Yankees seek exit from road to nowhere

September 08, 1993|By Vic Ziegel | Vic Ziegel,New York Daily News

ARLINGTON, Texas -- What is it about the New York Yankees and their complete inability to spend a night all by themselves in first place? And why does Scott Kamieniecki have this problem succeeding, winning, in stadiums away from 161st Street?

And while we're asking these important questions, here's another: If the losing continues in Arlington Stadium, how long will it be before manager Buck Showalter takes out his frustration on the candy cartons that sit floor to ceiling in his office?

Let's begin with Kamieniecki, because he went away the quickest Monday night. Kamieniecki, the hottest of the Yankees pitchers since the All-Star break, but always the hardest to spell, was pounded early and often. Gave up a run in the first, four in the second, another in the third. He didn't allow any more because that wasn't him out there in the fourth. Wasn't long before the Yankees, who were never in the game, who never looked quite awake, were 8-5 losers.

What is it about Kamieniecki when he gets away from the D train, the monuments? He's awful and, even worse, he loses. His last 17 road decisions have produced Anthony Young numbers, 1-16. Does he leave his slider home? His favorite Snoopy blankee? If the Yankees should move to another subway stop, say New Jersey, does Scott Kamieniecki become the man without a career?

After the game, believe it or not, two guys in Yankee uniforms didn't think the pitcher had had that bad a night. One was the pitcher. The other was the man who gave him the ball.

"Take away a couple or three or four ducktails," Showalter decided, "and you're sitting with a different ballgame."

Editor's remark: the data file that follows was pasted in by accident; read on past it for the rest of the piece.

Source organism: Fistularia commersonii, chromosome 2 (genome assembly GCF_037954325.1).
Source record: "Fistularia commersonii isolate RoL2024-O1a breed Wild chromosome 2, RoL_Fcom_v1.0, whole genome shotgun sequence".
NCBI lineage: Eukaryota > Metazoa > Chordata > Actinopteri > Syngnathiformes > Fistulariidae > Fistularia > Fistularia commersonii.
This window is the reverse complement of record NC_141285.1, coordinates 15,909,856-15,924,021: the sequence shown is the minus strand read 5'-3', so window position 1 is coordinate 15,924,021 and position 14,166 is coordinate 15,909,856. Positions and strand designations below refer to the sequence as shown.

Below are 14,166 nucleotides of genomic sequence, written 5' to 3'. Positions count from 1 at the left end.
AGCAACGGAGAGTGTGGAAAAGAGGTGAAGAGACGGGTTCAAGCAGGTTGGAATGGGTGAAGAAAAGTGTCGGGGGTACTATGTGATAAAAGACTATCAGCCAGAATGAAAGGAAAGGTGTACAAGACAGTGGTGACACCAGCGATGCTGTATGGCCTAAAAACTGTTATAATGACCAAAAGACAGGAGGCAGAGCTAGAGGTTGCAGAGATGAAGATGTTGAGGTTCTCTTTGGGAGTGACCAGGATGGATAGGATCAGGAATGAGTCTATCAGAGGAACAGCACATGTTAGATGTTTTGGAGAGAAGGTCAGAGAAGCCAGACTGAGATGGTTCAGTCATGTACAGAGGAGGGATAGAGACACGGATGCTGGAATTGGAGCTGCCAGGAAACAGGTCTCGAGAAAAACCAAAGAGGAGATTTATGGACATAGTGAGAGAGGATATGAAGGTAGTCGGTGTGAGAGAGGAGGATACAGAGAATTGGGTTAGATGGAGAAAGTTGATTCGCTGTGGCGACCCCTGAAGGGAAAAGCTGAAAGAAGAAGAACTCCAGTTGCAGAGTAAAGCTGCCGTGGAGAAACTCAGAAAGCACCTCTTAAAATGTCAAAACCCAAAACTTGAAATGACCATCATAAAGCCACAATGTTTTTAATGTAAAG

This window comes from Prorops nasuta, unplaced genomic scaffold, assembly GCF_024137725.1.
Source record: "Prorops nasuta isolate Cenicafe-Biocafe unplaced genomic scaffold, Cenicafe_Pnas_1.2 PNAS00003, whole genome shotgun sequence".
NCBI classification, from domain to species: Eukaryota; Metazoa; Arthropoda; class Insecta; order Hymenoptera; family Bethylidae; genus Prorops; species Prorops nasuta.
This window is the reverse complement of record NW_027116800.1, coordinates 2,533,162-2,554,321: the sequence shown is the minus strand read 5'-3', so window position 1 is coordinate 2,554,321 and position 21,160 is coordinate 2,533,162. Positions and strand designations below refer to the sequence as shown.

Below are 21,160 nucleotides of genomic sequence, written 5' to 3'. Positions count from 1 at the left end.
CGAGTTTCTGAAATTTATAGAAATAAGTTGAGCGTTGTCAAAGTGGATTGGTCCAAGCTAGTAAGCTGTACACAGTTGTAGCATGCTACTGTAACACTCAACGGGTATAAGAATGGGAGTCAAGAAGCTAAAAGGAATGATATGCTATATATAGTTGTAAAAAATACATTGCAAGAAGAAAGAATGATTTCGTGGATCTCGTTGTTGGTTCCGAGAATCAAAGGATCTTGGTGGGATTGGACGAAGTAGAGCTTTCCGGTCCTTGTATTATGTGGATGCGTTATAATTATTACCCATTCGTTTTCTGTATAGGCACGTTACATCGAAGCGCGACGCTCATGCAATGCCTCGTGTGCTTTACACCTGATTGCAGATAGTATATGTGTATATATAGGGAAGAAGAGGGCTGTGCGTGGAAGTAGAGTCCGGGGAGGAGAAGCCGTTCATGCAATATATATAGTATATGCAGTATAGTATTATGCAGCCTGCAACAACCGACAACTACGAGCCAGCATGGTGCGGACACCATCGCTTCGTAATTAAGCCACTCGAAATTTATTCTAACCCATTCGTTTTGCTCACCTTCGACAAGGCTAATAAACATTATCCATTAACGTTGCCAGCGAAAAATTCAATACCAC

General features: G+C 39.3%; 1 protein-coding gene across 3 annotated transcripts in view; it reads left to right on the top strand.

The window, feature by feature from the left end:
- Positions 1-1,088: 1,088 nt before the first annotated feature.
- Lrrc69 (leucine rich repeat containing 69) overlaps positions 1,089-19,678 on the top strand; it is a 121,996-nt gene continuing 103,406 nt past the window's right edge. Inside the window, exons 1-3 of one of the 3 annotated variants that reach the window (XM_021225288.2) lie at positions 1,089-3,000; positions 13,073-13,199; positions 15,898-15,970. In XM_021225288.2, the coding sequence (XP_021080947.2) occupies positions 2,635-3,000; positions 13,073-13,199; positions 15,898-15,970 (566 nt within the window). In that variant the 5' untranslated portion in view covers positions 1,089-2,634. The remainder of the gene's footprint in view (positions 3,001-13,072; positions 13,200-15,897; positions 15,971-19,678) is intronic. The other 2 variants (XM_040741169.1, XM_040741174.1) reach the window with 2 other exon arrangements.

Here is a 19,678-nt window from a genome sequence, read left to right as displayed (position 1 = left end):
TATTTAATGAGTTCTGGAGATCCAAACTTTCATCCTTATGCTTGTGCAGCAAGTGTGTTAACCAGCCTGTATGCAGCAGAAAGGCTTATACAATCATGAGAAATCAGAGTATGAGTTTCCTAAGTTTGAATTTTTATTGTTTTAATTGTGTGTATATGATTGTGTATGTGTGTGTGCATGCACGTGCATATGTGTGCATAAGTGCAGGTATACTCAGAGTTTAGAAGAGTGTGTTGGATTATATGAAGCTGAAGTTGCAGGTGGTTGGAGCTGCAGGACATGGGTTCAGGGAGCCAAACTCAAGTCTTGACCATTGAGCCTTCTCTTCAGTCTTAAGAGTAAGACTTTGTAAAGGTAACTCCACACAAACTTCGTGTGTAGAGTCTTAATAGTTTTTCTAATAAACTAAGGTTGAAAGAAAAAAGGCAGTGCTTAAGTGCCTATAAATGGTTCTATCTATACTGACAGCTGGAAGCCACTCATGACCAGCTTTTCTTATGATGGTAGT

Showalter says the duck-stuff was a couple of doubles by Rafael Palmeiro in the first two innings. He didn't complain about Palmeiro's home runs in the fourth and seventh.

This was Kamieniecki's version of his evening: "One of those nights. . . . Everything seemed to find a hole. . . . I warmed up pretty good." (Who knows? Maybe he thought the snakes in the media were too busy watching the Dallas-Washington game to notice his latest road disaster.)

And, yeah, all this losing away from the Bronx does bug him a little. He talked about using "some alcohol to build a fire and burn this gray [road] uniform."

Showalter had no jokes for us. The Yankees began the night with a wonderful chance to become a first-place team, move a roaring half-game in front of the team from Canada.

Two hours and 40 minutes later, but only if you believe the game isn't over until the last man is out, the Yankees were back in second place, a half-game behind the team from Canada, a banana peel in front of hard-charging Baltimore.

"It would have been nice to go into first," Showalter said. He really did.

How many times has he said that? Well, the Yankees hold the record for most games spent in first place holding the hand of another team. If they aren't there by themselves Oct. 3, it will be the kind of stat the Yankees will weep about all winter.

Are you surprised to be this close, Buck? Did you honestly expect to be here in the spring? You did?

For still another night, the Yankees were unable to spend some quality, and solitary, time in first place. Twenty-three to play, nine in the Bronx, and 14 where Kamieniecki doesn't want to be.

The Yankees are close, Showalter says, and that's all that matters. "We're here," he had said early Monday night, sitting behind his desk in the strangest manager's office in the American League. "We're here and we got a chance. We got 24 games and we got a chance. It's right there in front of us. Let's go for it."

The Yankees went the other way Monday night. It's maddening, it's frustrating, and it may go on for another four weeks. Or it may end in the worst way.

It's too confusing. And that makes this the perfect time to explain about the manager's office. It's part storeroom, and the walls are hidden by those candy cartons. Planters Sunflower Seeds, Chuckles, Snickers, Grandma's Big Cookies (Do Not Drop), and Tortilla Combos. The cases of beer and soda are to the right of his desk.

He ignores them. He has big games to play, three more with Baltimore, and another three in Toronto. "Do we deserve to be here?," he asks. "Are we good enough? Do we have as good a lineup as Baltimore or Toronto?"

You have heard his answer a little higher up: doesn't matter. "Regardless if we do or not, we're here," Showalter says. "But if we don't win, there may be no tomorrow. It may snow tomorrow."

It may snow boxes and boxes of sunflower seeds and Chuckles and Grandma's Big Cookies (Do Not Drop). How much of this tie/no-tie business can a manager take?

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